Pāmu (Landcorp Farming Limited) has produced a Net Operating Profit of $15 million for the half-year to 31 December 2022, compared to a loss of $1 million in the comparable half-year.
This is a pleasing result given Pāmu operated with four fewer farms than in the prior period, said CEO, Mark Leslie, who described the result as “a sign of the times”.
“As a food and fibre business, and state-owned enterprise, staying profitable while also playing a role in showing what is possible is a priority,” Mr Leslie said.
“There are many challenges facing the primary sector and Pāmu is making headway by trialling solutions to the likes of dairy-beef integration, climate adaption, and land use diversification. Incorporating forestry into parts of the farming landscape is a case-in-point with downstream benefits to freshwater, erosion control, animal welfare, carbon sequestration, as well as future timber income. Unfortunately, inflationary pressures have added to the costs of these initiatives.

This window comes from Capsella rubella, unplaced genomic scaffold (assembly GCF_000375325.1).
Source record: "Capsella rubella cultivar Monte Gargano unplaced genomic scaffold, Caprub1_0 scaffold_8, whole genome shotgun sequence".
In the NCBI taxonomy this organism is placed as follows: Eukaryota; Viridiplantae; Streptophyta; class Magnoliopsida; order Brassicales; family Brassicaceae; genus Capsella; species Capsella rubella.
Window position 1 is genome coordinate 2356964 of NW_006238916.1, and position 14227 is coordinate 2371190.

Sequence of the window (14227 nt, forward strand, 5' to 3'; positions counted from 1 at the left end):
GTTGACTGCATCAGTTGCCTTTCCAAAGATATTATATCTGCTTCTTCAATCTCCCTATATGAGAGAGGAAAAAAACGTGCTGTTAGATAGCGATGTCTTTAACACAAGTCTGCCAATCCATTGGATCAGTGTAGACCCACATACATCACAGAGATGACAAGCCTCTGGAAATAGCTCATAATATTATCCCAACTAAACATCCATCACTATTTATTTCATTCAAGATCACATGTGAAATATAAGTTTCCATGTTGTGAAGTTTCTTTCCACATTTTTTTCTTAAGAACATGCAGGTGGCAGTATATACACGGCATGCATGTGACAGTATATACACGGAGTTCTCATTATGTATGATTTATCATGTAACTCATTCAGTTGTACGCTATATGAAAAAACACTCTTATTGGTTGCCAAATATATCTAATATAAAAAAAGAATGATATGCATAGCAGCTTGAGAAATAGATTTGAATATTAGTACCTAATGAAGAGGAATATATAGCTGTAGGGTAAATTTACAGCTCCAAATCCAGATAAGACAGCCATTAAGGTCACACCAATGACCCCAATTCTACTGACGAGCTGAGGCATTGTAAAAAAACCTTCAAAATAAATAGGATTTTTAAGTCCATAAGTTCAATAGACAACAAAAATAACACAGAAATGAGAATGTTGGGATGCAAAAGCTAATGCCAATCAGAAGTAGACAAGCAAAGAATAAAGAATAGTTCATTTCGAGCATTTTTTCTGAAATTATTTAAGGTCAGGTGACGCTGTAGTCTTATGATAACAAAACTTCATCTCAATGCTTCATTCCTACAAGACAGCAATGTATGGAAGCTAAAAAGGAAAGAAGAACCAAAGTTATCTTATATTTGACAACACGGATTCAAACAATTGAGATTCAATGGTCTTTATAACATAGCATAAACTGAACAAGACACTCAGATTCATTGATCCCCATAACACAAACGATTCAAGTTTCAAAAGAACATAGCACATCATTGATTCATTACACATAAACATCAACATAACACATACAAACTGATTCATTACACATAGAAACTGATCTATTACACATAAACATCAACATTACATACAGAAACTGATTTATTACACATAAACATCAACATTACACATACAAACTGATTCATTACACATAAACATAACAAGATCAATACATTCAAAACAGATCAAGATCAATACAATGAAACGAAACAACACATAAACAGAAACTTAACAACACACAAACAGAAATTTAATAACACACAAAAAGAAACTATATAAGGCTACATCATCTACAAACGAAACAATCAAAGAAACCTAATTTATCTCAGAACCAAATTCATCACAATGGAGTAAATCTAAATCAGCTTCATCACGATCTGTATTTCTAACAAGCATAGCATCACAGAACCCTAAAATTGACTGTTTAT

“While the tight labour market has eased slightly and we are seeing turnover slow, we continue to monitor the situation closely,” he said.
Although NOP for the half year compares favourably to the prior year result, the Net Profit After Tax (NPAT) of $4 million compares unfavourably to $41 million from the prior half year. This was because the prior year’s livestock revaluation gains of $50 million decreased to a $1 million loss in the current year. This non-cash, fair value loss reflects the prevailing weaker market prices for livestock, principally sheep and dairy animals, Mr Leslie said.
“Geo-political uncertainty and inflationary pressures are hanging over export markets. There are some signs that red meat prices could improve as the Chinese economy recovers out of COVID-19 lockdowns and Middle East demand for protein continues to grow,” he said.
“The impact of Cyclone Gabrielle on forecasts is still to be determined but North Island flooding and the subsequent cost of clean-up will likely affect our ability to meet full-year financial targets. The most severe impact is to 22 of our livestock farms which have suffered damage to infrastructure and pasture; this will limit the ability for them to hold projected stock numbers and have a material consequence.
“I’d like to acknowledge the fantastic way our team has responded to this adverse event, looking out for each other and their communities in what is proving to be very challenging times. I’d like to wrap up by thanking those who work hard every day to make Pāmu a company of which New Zealanders can be proud,” Mr Leslie said.